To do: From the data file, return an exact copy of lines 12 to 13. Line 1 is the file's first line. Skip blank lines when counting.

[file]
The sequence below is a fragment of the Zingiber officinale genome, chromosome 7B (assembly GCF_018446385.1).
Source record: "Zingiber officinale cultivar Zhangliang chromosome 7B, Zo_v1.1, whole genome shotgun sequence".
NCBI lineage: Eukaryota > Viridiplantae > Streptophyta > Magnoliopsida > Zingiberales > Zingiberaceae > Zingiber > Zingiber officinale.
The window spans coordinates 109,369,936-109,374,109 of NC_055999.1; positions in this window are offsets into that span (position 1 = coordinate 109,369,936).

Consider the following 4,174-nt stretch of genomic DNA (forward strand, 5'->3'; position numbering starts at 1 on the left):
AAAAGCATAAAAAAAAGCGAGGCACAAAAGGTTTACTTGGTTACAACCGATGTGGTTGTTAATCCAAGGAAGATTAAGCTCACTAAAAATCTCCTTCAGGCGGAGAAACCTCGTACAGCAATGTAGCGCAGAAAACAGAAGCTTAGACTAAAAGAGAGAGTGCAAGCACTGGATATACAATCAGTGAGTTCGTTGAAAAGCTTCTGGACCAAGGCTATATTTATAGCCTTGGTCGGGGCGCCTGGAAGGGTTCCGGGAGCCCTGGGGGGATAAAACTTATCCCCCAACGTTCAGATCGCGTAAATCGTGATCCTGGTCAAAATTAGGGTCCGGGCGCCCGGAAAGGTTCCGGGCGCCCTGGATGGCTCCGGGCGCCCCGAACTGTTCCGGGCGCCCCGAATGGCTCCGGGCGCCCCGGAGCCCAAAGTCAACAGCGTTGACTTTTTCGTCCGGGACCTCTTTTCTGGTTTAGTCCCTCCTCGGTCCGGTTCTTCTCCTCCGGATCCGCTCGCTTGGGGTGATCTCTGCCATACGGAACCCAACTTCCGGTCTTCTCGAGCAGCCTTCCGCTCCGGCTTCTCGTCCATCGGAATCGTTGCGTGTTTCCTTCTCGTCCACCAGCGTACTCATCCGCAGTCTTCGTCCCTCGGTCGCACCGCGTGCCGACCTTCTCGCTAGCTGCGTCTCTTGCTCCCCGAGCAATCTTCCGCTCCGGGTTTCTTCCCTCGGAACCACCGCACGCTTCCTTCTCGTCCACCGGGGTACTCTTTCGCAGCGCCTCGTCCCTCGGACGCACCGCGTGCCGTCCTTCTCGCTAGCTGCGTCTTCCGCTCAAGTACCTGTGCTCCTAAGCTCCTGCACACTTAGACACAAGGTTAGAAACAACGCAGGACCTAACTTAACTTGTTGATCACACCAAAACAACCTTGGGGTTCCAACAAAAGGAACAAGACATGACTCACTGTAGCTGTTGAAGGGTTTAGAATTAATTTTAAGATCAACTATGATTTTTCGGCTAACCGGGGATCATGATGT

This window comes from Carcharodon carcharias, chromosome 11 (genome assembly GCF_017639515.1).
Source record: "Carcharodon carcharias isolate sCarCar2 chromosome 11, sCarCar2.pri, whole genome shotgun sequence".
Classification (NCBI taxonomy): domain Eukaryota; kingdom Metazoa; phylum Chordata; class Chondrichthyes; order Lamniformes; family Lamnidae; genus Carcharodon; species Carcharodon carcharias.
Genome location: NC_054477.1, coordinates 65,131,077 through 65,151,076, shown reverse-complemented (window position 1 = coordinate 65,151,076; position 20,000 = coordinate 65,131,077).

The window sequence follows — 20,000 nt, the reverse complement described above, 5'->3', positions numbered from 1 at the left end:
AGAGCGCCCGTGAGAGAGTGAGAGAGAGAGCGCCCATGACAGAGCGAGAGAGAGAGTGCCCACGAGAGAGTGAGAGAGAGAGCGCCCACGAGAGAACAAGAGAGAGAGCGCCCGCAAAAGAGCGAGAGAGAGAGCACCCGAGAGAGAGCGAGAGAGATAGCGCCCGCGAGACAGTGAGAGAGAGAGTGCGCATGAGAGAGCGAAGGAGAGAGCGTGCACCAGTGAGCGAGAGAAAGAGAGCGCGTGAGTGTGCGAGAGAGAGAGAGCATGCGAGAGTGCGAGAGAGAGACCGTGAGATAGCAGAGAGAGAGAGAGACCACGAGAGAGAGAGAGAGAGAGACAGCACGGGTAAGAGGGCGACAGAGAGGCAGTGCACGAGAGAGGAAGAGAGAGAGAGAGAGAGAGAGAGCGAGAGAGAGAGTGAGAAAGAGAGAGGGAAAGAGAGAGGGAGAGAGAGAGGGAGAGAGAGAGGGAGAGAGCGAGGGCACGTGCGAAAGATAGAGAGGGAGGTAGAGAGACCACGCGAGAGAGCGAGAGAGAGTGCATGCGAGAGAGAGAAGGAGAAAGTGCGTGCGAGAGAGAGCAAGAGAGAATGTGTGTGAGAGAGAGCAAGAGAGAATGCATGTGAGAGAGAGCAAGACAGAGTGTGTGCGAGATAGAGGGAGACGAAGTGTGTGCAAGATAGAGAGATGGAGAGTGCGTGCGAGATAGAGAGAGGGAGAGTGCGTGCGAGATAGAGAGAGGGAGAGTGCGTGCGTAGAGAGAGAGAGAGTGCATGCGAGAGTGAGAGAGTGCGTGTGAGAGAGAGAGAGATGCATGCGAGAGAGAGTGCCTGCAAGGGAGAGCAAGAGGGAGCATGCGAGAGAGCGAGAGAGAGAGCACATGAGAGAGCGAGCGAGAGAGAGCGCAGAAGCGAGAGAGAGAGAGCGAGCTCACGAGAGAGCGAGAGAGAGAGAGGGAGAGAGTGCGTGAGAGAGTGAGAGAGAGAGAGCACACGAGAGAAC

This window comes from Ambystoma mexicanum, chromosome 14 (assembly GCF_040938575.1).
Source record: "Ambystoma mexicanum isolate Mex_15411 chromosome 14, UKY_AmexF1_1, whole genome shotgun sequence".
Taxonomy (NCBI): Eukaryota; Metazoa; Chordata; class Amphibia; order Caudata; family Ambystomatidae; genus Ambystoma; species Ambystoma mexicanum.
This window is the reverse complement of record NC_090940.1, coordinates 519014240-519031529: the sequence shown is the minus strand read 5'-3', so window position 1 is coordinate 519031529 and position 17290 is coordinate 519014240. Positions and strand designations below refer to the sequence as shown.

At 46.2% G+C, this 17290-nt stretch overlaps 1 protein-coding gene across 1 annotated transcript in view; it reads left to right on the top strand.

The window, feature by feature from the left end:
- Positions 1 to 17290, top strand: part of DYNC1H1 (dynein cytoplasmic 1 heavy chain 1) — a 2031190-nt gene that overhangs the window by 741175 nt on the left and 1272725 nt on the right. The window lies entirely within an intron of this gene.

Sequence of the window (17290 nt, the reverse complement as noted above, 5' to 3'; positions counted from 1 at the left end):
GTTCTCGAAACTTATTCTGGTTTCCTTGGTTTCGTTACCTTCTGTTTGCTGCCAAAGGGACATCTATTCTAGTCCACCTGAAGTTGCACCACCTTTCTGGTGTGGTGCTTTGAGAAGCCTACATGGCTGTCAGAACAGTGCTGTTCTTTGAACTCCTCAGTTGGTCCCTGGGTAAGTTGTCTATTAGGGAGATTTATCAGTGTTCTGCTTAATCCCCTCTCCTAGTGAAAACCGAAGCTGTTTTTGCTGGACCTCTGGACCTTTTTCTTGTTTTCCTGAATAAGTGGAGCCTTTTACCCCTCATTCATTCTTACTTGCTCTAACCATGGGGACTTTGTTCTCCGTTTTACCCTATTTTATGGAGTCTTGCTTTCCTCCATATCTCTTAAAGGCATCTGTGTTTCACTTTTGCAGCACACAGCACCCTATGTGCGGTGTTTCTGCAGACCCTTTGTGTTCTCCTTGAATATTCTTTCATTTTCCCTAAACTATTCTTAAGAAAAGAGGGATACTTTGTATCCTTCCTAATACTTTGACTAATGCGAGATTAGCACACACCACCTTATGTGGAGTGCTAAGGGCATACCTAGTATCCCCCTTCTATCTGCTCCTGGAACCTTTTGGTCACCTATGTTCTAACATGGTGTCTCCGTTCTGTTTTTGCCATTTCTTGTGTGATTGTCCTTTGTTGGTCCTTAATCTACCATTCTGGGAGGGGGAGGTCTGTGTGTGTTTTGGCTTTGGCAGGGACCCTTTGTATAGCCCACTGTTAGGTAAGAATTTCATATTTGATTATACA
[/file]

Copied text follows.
AGAGCGCCCGTGAGAGAGTGAGAGAGAGAGCGCCCATGACAGAGCGAGAGAGAGAGTGCCCACGAGAGAGTGAGAGAGAGAGCGCCCACGAGAGAACAAGAGAGAGAGCGCCCGCAAAAGAGCGAGAGAGAGAGCACCCGAGAGAGAGCGAGAGAGATAGCGCCCGCGAGACAGTGAGAGAGAGAGTGCGCATGAGAGAGCGAAGGAGAGAGCGTGCACCAGTGAGCGAGAGAAAGAGAGCGCGTGAGTGTGCGAGAGAGAGAGAGCATGCGAGAGTGCGAGAGAGAGACCGTGAGATAGCAGAGAGAGAGAGAGACCACGAGAGAGAGAGAGAGAGAGACAGCACGGGTAAGAGGGCGACAGAGAGGCAGTGCACGAGAGAGGAAGAGAGAGAGAGAGAGAGAGAGAGCGAGAGAGAGAGTGAGAAAGAGAGAGGGAAAGAGAGAGGGAGAGAGAGAGGGAGAGAGAGAGGGAGAGAGCGAGGGCACGTGCGAAAGATAGAGAGGGAGGTAGAGAGACCACGCGAGAGAGCGAGAGAGAGTGCATGCGAGAGAGAGAAGGAGAAAGTGCGTGCGAGAGAGAGCAAGAGAGAATGTGTGTGAGAGAGAGCAAGAGAGAATGCATGTGAGAGAGAGCAAGACAGAGTGTGTGCGAGATAGAGGGAGACGAAGTGTGTGCAAGATAGAGAGATGGAGAGTGCGTGCGAGATAGAGAGAGGGAGAGTGCGTGCGAGATAGAGAGAGGGAGAGTGCGTGCGTAGAGAGAGAGAGAGTGCATGCGAGAGTGAGAGAGTGCGTGTGAGAGAGAGAGAGATGCATGCGAGAGAGAGTGCCTGCAAGGGAGAGCAAGAGGGAGCATGCGAGAGAGCGAGAGAGAGAGCACATGAGAGAGCGAGCGAGAGAGAGCGCAGAAGCGAGAGAGAGAGAGCGAGCTCACGAGAGAGCGAGAGAGAGAGAGGGAGAGAGTGCGTGAGAGAGTGAGAGAGAGAGAGCACACGAGAGAAC

This window comes from Ambystoma mexicanum, chromosome 14 (assembly GCF_040938575.1).